A Simple Web Application with Clojure and CouchDB

Here’s another very small step in my pursuit of learning Clojure. A couple of weeks ago Heroku introduced their new Cedar stack which adds Clojure support on their platform. With my usual curiosity for all things Clojury, I checked out their documentation on how to setup a simple web application written using Compojure and uses PostgreSQL as backend.

I succeeded in following the tutorial and made a simple working prototype even with my limited intelligence. But PostgreSQL seemed old-skool, since all the new cool kids are using NoSQL. So I started changing the backend to use CouchDB instead of PostgreSQL. So with great anticipation of criticism of my Clojure & CouchDB skills, I present how I did it.

The code I used as the starting point is the Shouter app which is explained in much detail in the Heroku’s documentation here. It is a “twitter-clone” (note the quotes!), which is built using Compojure and Hiccup. The code follows clear MVC pattern which made my task of switching the backend extremly easy.

Before I explain what I did in the code, first I need to give a heads-up on pre-requisites, there’s only one if you have a Clojure development installed, and that is CouchDB. Since we are planning to switch the backend to CouchDB the most important thing I needed was – CouchDB! So I went to the Couchbase site and downloaded the super-awesomely-quick-one-click Couchbase Server. This is just a small app you need to run which sits silently in your menubar running the CouchDB Server in the background. Very cool.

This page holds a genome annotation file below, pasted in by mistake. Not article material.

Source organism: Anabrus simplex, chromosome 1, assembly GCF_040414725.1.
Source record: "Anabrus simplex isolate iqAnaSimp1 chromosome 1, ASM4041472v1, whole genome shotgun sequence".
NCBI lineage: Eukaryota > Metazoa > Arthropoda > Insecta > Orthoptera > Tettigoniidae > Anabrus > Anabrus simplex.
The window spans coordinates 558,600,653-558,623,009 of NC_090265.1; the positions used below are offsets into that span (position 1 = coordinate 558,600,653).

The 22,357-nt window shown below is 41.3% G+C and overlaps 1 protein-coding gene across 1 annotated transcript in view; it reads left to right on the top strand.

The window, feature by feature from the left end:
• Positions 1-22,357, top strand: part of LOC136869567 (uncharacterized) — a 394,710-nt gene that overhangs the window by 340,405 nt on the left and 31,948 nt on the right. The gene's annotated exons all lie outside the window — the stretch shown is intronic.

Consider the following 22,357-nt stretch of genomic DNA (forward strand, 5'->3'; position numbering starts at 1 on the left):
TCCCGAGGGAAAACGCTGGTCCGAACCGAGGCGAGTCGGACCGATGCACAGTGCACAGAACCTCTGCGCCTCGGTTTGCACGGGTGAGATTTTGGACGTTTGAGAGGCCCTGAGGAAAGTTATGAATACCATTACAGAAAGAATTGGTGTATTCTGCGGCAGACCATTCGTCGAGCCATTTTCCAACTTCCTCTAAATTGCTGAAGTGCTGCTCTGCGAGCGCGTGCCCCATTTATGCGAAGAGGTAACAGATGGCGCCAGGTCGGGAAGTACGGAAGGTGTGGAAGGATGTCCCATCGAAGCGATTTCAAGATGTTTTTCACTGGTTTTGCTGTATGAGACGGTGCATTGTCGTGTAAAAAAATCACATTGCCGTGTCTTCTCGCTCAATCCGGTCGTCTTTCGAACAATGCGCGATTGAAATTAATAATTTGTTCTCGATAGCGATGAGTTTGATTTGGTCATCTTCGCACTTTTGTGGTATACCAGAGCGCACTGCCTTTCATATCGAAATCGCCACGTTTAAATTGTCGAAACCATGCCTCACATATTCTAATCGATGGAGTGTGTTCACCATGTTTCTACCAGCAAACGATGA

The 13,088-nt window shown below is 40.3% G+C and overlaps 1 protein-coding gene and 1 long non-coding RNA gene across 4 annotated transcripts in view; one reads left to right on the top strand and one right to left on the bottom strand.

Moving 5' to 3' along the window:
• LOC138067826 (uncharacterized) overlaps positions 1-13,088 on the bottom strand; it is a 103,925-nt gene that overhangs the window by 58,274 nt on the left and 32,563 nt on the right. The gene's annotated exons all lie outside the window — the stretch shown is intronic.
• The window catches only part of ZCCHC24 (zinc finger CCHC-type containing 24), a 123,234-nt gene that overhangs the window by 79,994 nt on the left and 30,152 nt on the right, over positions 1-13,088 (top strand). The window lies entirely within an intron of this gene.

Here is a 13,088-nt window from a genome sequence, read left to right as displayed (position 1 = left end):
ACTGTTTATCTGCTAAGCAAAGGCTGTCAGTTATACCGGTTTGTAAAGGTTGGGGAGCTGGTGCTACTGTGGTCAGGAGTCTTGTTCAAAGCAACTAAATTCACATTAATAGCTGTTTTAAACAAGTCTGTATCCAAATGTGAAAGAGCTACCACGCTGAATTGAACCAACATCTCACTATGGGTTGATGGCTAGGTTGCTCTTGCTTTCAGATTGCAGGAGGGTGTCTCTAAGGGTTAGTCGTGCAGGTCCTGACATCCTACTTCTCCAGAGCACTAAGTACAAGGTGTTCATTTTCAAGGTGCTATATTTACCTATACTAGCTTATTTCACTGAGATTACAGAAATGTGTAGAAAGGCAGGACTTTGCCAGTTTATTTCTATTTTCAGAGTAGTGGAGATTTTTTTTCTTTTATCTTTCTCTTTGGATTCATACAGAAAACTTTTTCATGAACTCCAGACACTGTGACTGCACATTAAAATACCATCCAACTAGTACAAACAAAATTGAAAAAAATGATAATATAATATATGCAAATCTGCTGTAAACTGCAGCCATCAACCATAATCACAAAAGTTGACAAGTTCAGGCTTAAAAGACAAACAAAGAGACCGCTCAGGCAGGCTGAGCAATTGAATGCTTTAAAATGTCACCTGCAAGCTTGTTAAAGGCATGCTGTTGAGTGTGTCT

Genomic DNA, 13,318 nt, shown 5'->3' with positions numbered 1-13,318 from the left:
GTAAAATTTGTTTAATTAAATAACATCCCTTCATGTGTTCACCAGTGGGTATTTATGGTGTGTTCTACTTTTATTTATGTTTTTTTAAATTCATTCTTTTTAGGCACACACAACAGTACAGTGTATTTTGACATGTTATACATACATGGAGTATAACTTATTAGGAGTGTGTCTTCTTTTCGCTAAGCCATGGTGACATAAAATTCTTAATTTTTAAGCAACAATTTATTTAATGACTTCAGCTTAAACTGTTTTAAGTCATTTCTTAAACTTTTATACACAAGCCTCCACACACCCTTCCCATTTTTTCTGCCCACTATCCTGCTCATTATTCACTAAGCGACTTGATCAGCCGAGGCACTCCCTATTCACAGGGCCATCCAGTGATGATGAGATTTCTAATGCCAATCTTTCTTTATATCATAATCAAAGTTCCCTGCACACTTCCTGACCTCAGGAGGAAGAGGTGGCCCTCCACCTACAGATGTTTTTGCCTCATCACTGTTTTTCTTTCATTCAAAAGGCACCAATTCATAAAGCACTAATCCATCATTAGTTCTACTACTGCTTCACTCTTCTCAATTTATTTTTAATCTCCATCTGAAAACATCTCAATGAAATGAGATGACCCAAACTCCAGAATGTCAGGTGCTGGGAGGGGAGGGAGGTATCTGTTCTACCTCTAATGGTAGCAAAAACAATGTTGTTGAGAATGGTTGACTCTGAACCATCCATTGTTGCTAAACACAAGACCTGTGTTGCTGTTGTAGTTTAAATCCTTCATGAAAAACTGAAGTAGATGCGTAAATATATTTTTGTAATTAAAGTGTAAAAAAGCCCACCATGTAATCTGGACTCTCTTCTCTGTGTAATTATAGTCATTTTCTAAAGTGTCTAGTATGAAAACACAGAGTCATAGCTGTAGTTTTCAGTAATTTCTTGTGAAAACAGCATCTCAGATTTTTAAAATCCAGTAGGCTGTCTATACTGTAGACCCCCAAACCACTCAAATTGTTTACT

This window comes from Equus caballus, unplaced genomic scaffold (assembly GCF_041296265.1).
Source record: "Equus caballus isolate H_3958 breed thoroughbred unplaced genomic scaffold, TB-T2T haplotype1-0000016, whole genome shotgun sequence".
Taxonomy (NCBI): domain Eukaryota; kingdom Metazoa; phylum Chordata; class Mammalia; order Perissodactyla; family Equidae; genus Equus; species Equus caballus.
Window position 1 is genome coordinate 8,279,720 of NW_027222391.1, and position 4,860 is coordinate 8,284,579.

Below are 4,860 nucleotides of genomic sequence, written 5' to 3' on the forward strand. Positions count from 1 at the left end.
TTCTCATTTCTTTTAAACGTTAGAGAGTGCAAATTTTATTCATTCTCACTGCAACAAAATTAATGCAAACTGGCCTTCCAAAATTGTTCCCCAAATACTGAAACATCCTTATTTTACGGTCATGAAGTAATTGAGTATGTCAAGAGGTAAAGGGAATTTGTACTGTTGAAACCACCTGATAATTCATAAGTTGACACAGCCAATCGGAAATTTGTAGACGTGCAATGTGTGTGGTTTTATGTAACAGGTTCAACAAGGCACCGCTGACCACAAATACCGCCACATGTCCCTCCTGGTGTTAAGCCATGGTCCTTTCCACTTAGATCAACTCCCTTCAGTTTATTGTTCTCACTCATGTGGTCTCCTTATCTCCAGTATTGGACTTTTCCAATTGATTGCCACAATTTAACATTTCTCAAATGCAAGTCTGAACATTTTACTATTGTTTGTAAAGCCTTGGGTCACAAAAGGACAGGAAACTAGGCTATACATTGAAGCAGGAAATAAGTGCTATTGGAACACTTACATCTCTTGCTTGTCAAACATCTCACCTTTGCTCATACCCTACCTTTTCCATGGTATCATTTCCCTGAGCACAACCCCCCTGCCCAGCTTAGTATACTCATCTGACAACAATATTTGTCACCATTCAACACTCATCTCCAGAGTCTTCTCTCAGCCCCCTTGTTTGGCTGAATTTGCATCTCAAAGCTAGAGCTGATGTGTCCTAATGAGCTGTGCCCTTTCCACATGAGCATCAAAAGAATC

Once the couchbase server is ready, next step is to setup the project using lein using the command lein new couch-shouter. Once lein command finishes its business and creates the project, open the project.clj in Emacs. We need to add the required dependencies: clutch – for connecting to CouchDB, compojure & ring – to run the server, hiccup – for HTML generation. Here’s the project.clj in its entirety:

Once the dependencies are added, I had to make sure that they are loaded into my local lib directory by using the lein deps command. The core.clj file is the starting point of the application which provides the routes and contains the function that starts the jetty server.

Here’s the core.clj – the core of the web application

The source for the Controller and the Views are pretty much copies of the original shouter code. Except that I’ve removed the CSS and other class declaration for simplicity. Here’s the shouts.clj controller:

And here’s the listing of the views/layout.clj and views/shouts.clj

And now lets get to the nub of the matter, the model layer. First up is the model base, which provides the connection to the CouchDB Database:

As you can see above, the database-resource function is parsing the URI for the host, username, password, and other details needed for connecting to the database. There’s no username or password information yet, but if you are deploying this app to Heroku with Cloudant then you’ll get this information from the CLOUDANT_URL environment variable.

Anyway, let me show you how the shout model has been changed.

That’s it and the shouter app now runs with CouchDB. The source code of the app is now on Github at couch-shouter project.

That’s all for now and come back soon for the next experiment.

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